# 5.4. Ring lattice¶

A regular graph is a graph where each node has the same number of neighbors; the number of neighbors is also called the **degree** of the node.

A **ring lattice** is a kind of regular graph, which Watts and Strogatz use as the basis of their model. In a ring lattice with \(n\) nodes, the nodes can be arranged in a circle with each node connected to the \(k\) nearest neighbors.

For example, a ring lattice with \(n=3\) and \(k=2\) would contain the following edges: \((0, 1)\), \((1, 2)\), and \((2, 0)\). Notice that the edges “wrap around” from the highest-numbered node back to \(0\).

More generally, we can enumerate the edges like this:

```
def adjacent_edges(nodes, halfk):
n = len(nodes)
for i, u in enumerate(nodes):
for j in range(i+1, i+halfk+1):
v = nodes[j % n]
yield u, v
```

`adjacent_edges`

takes a list of nodes and a parameter, `halfk`

, which is half of \(k\). It is a generator function that yields one edge at a time. It uses the modulus operator, \(\%\), to wrap around from the highest-numbered node to the lowest.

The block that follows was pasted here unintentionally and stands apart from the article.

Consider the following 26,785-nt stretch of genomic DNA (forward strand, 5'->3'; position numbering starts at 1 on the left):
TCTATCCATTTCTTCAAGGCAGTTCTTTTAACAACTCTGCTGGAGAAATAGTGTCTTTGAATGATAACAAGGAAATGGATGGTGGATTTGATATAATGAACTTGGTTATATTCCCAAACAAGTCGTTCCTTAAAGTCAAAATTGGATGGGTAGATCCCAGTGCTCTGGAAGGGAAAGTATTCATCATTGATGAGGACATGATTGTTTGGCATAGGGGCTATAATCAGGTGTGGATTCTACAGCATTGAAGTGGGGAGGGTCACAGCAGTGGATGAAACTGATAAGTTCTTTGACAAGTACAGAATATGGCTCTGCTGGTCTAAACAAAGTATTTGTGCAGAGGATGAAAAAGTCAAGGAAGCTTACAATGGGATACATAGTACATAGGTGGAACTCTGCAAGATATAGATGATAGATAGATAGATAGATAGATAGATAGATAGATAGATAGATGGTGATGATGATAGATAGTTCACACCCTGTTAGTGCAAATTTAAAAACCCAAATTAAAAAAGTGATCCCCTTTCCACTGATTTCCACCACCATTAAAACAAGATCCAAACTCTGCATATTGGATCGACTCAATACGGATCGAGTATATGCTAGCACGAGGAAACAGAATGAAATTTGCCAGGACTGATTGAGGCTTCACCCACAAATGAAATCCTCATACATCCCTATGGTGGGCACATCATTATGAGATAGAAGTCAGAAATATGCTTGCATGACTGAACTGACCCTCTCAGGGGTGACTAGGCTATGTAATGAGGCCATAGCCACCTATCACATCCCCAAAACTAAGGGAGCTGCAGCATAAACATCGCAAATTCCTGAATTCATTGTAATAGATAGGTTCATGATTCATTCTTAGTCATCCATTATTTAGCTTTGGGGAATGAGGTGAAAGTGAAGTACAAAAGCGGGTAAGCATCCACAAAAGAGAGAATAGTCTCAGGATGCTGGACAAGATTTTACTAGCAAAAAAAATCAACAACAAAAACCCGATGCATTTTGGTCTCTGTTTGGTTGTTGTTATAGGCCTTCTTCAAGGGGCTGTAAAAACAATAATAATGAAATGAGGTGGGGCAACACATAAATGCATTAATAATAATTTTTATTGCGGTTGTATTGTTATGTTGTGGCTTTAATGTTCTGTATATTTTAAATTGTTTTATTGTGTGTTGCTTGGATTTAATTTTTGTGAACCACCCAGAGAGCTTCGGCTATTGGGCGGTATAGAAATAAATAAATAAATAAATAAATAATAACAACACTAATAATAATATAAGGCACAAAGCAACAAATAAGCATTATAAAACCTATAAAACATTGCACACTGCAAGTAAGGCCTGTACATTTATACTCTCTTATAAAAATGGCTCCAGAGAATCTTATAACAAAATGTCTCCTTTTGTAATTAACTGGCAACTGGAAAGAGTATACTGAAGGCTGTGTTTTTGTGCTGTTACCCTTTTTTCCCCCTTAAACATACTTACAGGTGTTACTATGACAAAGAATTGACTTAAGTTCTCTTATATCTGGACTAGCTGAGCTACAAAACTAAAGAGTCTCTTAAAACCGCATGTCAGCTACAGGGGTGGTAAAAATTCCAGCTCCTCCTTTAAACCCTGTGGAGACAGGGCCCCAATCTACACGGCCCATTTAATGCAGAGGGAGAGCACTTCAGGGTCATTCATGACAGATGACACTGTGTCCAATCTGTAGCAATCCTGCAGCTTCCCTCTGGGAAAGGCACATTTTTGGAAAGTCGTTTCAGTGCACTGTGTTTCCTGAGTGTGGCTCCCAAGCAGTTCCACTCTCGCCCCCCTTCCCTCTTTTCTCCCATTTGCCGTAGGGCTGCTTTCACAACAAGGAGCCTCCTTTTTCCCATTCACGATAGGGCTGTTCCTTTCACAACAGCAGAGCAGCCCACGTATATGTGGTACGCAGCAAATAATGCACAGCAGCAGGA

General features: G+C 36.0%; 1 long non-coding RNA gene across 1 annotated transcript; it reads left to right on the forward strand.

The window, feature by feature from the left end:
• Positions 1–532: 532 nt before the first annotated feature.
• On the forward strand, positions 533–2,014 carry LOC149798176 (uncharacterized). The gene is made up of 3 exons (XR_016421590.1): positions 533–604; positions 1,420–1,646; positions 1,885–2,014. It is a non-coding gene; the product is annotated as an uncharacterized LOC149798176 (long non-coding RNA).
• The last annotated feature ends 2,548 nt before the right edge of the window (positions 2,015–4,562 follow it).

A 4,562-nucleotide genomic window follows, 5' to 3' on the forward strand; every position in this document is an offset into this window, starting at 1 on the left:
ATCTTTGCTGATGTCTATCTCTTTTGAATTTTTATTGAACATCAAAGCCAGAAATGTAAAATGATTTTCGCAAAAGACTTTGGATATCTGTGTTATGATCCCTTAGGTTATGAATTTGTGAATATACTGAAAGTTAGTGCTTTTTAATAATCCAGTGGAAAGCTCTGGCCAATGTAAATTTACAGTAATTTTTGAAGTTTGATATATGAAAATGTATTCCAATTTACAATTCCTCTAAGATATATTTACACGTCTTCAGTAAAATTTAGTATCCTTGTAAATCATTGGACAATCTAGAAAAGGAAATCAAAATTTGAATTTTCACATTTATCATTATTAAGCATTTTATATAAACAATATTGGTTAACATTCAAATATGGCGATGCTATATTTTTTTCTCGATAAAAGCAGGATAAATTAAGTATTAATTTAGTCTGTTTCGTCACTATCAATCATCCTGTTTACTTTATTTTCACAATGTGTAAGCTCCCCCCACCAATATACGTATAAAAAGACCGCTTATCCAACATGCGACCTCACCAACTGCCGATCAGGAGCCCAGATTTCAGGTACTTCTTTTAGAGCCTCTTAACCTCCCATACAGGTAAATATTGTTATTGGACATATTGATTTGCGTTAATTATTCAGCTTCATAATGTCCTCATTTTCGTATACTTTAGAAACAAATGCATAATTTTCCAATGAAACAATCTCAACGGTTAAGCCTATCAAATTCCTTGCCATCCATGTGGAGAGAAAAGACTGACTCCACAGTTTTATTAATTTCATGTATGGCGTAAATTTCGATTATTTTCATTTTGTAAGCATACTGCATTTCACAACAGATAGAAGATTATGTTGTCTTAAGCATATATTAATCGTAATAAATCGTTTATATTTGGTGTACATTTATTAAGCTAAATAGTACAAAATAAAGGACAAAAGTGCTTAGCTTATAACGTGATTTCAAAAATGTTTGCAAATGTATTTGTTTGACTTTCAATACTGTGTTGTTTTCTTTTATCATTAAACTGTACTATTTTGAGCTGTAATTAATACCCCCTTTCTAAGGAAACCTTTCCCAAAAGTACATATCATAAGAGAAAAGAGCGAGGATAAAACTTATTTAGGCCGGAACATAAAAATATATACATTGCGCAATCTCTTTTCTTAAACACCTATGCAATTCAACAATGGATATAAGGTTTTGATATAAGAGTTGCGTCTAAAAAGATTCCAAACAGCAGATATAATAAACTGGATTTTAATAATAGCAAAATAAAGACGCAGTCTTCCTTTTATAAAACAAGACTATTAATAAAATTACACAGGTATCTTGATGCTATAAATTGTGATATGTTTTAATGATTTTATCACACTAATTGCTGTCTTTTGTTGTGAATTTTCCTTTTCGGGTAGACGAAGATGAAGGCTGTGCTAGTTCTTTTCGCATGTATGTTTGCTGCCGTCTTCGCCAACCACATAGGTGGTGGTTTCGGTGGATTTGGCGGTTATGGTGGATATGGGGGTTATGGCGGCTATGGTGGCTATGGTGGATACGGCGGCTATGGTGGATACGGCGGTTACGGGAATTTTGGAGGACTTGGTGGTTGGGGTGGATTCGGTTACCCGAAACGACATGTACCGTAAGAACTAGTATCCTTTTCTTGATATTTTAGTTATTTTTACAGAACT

We can test it like this:

```
>>> nodes = range(3)
>>> for edge in adjacent_edges(nodes, 1):
... print(edge)
(0, 1)
(1, 2)
(2, 0)
```

Now we can use `adjacent_edges`

to make a ring lattice:

```
def make_ring_lattice(n, k):
G = nx.Graph()
nodes = range(n)
G.add_nodes_from(nodes)
G.add_edges_from(adjacent_edges(nodes, k//2))
return G
```

Notice that `make_ring_lattice`

uses floor division to compute `halfk`

, so it is only correct if `k`

is even. If `k`

is odd, floor division rounds down, so the result is a ring lattice with degree `k-1`

. As one of the exercises at the end of the chapter, you will generate regular graphs with odd values of `k`

.

We can test `make_ring_lattice`

like this:

```
lattice = make_ring_lattice(10, 4)
```

Figure 5.1 shows the result.